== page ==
Sir Ken Robinson
I woke on Sunday morning to the unexpected news that Sir Ken Robinson had passed away.
Ken was an influencer on the global stage. Knighted in 2003, Ken dreamed of a contemporary model of education well before most educationalists realised we were clinging to the factory model. Ken’s first TED Talk remains the most watched TED Talk of all time - with over 66 million views - perhaps because it provided the a-ha moment many were craving. Simply, it just made sense. His wisdom has profoundly influenced and continues to impact Living Faith’s vision for a student-centred learning environment.
I could write endlessly about Ken’s championing of a model of education that leads to children living productive and fulfilled lives, but I will instead provide you with just a sample of quotes from some of his greatest works.
- ‘Creativity now is as important in education as literacy, and we should treat it with the same status. … We are educating people out of their creative capacities. ... We don't grow into creativity, we grow out of it. Or rather, we get educated out of it. So why is this?’ Do Schools Kill Creativity?, 2006
- ‘If you’re not prepared to be wrong, you’ll never come up with anything original.’ The Element: How Finding Your Passion Changes Everything, 2009
- ‘One of the real challenges is to innovate fundamentally in education. Innovation is hard, because it means doing something that people don't find very easy, for the most part. It means challenging what we take for granted; things that we think are obvious.’ Bring on the Learning Revolution!, 2010
- ‘Every gardener knows that you cannot make a plant grow … The plant grows itself. What you do is provide the conditions for growth.’ Teachers Are Like Gardeners, 2010
- ‘The current system of education was designed and conceived and structured for a different era. … We’re getting our children through education by anaesthetising them. And I think we should be doing the exact opposite. We shouldn’t be putting them to sleep, we should be waking them up to what they have inside of themselves.’ Changing education paradigms, 2010
- ‘Teaching is a creative profession. Teaching, properly conceived, is not a delivery system.’ How to escape education’s death valley, 2013
- ‘The current systems of education are rooted in the old industrial economy of the 19th century. They’re not rooted in the new economy of the 21st century. It’s why so many employers are complaining that the kids who do well in education still don’t have the right skills or attitudes or dispositions to fill the vacancies they have. … We divide the day up in schools into bits of time - to 40- or 50-minute blocks, typically - and then we ring bells and people start to shuffle around the building and do something else. That’s an organisational device. It’s not an educational principle.’ Most Likely to Succeed, 2015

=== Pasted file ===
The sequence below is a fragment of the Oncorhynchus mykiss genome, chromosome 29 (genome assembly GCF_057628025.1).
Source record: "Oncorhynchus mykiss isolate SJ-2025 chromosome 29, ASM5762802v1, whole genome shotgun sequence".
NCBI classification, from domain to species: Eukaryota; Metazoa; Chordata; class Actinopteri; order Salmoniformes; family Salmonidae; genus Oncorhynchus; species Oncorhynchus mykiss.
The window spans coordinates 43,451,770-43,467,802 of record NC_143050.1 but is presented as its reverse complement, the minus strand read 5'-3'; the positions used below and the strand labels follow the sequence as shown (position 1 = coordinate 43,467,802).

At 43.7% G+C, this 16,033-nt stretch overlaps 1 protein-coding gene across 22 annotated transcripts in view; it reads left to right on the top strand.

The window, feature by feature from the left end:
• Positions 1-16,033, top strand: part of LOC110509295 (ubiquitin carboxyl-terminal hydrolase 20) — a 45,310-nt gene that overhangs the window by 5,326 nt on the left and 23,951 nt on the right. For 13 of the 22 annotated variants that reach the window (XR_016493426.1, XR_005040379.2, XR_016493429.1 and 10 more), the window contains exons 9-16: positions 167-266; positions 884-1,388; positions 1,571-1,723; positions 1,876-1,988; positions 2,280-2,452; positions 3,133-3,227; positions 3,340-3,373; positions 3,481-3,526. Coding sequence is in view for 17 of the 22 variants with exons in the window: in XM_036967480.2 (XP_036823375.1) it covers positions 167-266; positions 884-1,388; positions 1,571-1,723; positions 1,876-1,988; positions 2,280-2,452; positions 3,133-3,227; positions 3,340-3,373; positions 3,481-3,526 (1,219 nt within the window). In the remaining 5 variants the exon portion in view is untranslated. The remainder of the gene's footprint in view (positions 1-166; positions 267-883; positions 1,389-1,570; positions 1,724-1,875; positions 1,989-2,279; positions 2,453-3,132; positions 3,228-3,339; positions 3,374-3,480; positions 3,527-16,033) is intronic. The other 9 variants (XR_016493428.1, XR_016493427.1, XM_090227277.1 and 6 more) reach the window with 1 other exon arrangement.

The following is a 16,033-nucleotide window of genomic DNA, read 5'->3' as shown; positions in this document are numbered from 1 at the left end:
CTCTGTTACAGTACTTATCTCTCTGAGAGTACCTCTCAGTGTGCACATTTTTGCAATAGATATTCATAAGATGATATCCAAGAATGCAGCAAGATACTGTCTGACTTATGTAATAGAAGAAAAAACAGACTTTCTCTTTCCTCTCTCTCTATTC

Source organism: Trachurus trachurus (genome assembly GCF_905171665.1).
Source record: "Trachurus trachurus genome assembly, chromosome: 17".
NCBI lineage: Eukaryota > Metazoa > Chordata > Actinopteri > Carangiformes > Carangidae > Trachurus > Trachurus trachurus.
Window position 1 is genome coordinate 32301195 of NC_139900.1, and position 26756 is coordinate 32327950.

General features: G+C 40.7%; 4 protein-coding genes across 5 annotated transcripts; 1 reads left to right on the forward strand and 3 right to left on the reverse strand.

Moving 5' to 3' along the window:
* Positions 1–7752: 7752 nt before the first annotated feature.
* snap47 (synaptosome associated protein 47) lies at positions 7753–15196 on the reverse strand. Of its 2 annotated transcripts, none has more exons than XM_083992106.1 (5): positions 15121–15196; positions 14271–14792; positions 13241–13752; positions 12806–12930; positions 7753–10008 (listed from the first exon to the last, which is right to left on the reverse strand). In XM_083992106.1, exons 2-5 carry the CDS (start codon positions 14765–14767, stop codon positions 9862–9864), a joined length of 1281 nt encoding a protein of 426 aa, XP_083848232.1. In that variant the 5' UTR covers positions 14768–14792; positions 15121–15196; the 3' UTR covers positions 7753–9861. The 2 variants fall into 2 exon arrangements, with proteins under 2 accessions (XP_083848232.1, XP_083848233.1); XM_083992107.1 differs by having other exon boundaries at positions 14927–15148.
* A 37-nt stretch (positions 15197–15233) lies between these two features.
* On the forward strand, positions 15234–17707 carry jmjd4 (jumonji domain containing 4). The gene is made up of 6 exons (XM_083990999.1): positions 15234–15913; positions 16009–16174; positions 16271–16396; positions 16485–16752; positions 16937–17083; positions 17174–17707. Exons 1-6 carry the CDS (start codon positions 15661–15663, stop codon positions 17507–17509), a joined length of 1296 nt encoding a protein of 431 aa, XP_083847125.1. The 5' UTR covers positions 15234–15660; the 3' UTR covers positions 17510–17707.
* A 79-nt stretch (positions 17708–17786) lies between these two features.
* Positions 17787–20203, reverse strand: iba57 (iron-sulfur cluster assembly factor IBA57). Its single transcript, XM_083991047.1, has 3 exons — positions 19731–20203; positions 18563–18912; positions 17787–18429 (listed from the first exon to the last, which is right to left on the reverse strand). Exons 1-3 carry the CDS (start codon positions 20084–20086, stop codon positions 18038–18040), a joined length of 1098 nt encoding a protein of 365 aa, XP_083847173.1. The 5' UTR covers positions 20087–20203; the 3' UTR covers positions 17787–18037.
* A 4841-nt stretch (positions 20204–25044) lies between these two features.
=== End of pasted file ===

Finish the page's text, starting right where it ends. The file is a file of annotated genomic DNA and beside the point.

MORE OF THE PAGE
- ‘It is often said that education and training are the keys to the future. They are, but a key can be turned in two directions. Turn it one way and you lock resources away. ... Turn it the other way and you release resources and give people back to themselves.’ Out of Our Minds: The Power of Being Creative, 2017
- ‘There’s a big difference between learning, education and school … Children love to learn; they don’t always enjoy education and some have big problems with school. Why is that?’ You, Your Child and School: Navigate Your Way to the Best Education, 2018
- ‘The movement towards personalisation is already advancing in medicine. We must move quickly in that direction in education, too.’ Standardisation broke education. Here’s how we can fix our schools, 2019
- ‘People flourish when the culture is right. ... You don’t make a successful education system based on driving people through pointless systems of tests and output and data-driven hurdles. ... Successful schools don’t focus on output, they focus on culture.’ My thoughts for the call to Unite, 2020
These quotes are just the tip of the iceberg. I invite you to delve further into Ken’s pioneering work, which has inspired educators and parents across the world.
Ken passed away following a short battle with cancer, aged 70. He was surrounded by family during his final moments, and we pray God will embrace his family in love and comfort at this time.
- Jane Mueller, Principal